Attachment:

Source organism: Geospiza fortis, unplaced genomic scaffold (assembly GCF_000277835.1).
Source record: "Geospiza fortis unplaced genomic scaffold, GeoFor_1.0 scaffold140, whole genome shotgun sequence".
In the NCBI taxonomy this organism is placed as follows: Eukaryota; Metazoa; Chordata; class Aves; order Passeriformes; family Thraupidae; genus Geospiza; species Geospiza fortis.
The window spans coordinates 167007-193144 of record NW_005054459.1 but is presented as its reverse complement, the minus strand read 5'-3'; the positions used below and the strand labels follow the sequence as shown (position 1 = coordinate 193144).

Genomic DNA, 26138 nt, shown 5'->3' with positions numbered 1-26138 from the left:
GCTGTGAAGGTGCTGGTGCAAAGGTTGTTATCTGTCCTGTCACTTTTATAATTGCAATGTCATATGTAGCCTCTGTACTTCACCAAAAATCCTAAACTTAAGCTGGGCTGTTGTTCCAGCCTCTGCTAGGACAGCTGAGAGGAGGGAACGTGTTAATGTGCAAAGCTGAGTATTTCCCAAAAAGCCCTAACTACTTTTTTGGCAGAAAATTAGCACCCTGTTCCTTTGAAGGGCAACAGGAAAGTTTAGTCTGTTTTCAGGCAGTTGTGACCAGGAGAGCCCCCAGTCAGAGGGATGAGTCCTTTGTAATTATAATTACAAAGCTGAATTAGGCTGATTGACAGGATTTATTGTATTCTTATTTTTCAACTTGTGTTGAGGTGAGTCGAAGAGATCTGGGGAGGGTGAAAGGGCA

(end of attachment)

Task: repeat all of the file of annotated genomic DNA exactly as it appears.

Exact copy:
Source organism: Geospiza fortis, unplaced genomic scaffold (assembly GCF_000277835.1).
Source record: "Geospiza fortis unplaced genomic scaffold, GeoFor_1.0 scaffold140, whole genome shotgun sequence".
In the NCBI taxonomy this organism is placed as follows: Eukaryota; Metazoa; Chordata; class Aves; order Passeriformes; family Thraupidae; genus Geospiza; species Geospiza fortis.
The window spans coordinates 167007-193144 of record NW_005054459.1 but is presented as its reverse complement, the minus strand read 5'-3'; the positions used below and the strand labels follow the sequence as shown (position 1 = coordinate 193144).

Genomic DNA, 26138 nt, shown 5'->3' with positions numbered 1-26138 from the left:
GCTGTGAAGGTGCTGGTGCAAAGGTTGTTATCTGTCCTGTCACTTTTATAATTGCAATGTCATATGTAGCCTCTGTACTTCACCAAAAATCCTAAACTTAAGCTGGGCTGTTGTTCCAGCCTCTGCTAGGACAGCTGAGAGGAGGGAACGTGTTAATGTGCAAAGCTGAGTATTTCCCAAAAAGCCCTAACTACTTTTTTGGCAGAAAATTAGCACCCTGTTCCTTTGAAGGGCAACAGGAAAGTTTAGTCTGTTTTCAGGCAGTTGTGACCAGGAGAGCCCCCAGTCAGAGGGATGAGTCCTTTGTAATTATAATTACAAAGCTGAATTAGGCTGATTGACAGGATTTATTGTATTCTTATTTTTCAACTTGTGTTGAGGTGAGTCGAAGAGATCTGGGGAGGGTGAAAGGGCA